The Grand Parade is built over a channel of the Lee, like so many of the other streets in the centre of Cork city. The channel, which later became the Grand Parade, is shown in the earliest maps of Cork. In the late 18th century Cork Corporation built culverts to carry the water for some of the channels of the Lee and built the streets over them. The channel had been completely filled in by the late 1780s.
The Grand Parade is the widest street in Cork. Its Irish name, Sráid an Chapaill Bhuí, the Street of the Yellow Horse, refers to the time when a statue of King George II on horseback stood near where the National Monument now stands. The statue was painted a golden yellow colour in 1781. It was knocked from its pedestal 1862 by persons unknown and Cork Corporation removed the entire structure later in 1862.
The former statue of George II near the quayside on Grand Parade
The western side of the Grand Parade was once part of the walls of Cork city.
The Grand Parade has been extensively refurbished in recent years.
Left : Exposed culvert under Grand Parade, towards Daunt’s Square (2005)
Right: Same section of culvert on Grand Parade, looking towards Washington Street (2005)
The Grand Parade and the area behind it to the west are among the most important archaeological sites in Cork. It is near to the earliest sites inhabited by the Hiberno-Norse settlers on the South Island near the South Gate Bridge. Although archaeologists now think that what appears as one island in the 1545 map of Cork may have been a series of small islands separated by narrow channels in Hiberno-Norse times The small channels were filled in over time and by the sixteenth century the area looks like one island. Much of the area has still to be excavated but the excavations that have taken place indicate that the area has been inhabited since at least the twelfth century. Among the items found during the excavations were pottery, textiles, nails, and wooden structures from houses. Many of the finds are on display at Cork Public Museum.
A culvert under the Grand Parade near its junction with Daunt's Square was uncovered during work on the Cork Main Drainage scheme in February 2005
The south-eastern side of the walls of Cork ran along the western side of the present-day Grand Parade. A section of the wall is visible just inside the gates of Bishop Lucey Park. The walls of Cork proved useless against artillery in the siege of Cork in 1690 and were left to fall into disrepair. This encouraged developments in the area outside the walled city and was one of the factors which led to the development of the Grand Parade.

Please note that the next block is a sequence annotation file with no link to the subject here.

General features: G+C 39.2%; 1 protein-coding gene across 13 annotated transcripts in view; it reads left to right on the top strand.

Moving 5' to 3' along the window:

The 1690 map of Cork shows structures on the western side of the Grand Parade while on the eastern side there is a marshy island with a bowling green in the present-day Princes Street area between St Patrick's Street and Oliver Plunkett Street. This marshy island was later known as Dunscombe’s Marsh.
Carty’s map of 1726 shows structures on both sides of the central channel and a bridge across the channel from a site near present-day Tuckey Street to the opposite side. The statue of George II later stood on this bridge very near the site of today's Berwick Fountain. The map also shows a bridge crossing the channel at the northern end of the Grand Parade near present-day Daunt's Square. This was Daunt's Bridge.
The detail from the map shown here is from a version of the map amended by the historian C.J.F. MacCarthy, whose version is clearer than the original.
The configuration on Smith's map of 1750 is very similar to that on Carty's of 1726. In the 1750 map, Daunt's Bridge is clearly marked and on the western side of the Grand Parade there are two named quays: Tuckey's Quay and Post Office Quay. The eighteenth-century post office was possibly near the site of today's Bank of Scotland Ireland bank.
Joseph Connor's map of 1774 shows how the former channel from Daunt's Square to a point just south of the present day Berwick Fountain had been filled in by that date. The western side of the street is named Tuckey's Quay and the eastern side is named The Mall. Lucas's directory of 1787 reveals that the Grand Parade was then a busy, prosperous street with many business premises — including haberdashers, perfumers, grocers, silk merchants, and apothecaries (pharmacists).
Beauford's map of 1801 shows the layout of the Grand Parade much as we know it today. The old river channel has been completely filled in and the street is named the Grand Parade. The dark rectangle in the middle of the street, in the position of the present-day Berwick Fountain, marks the location of the equestrian statue of George II, before the statue was later moved near to the quayside.
See menu at top-left of this page for other features of the Grand Parade.
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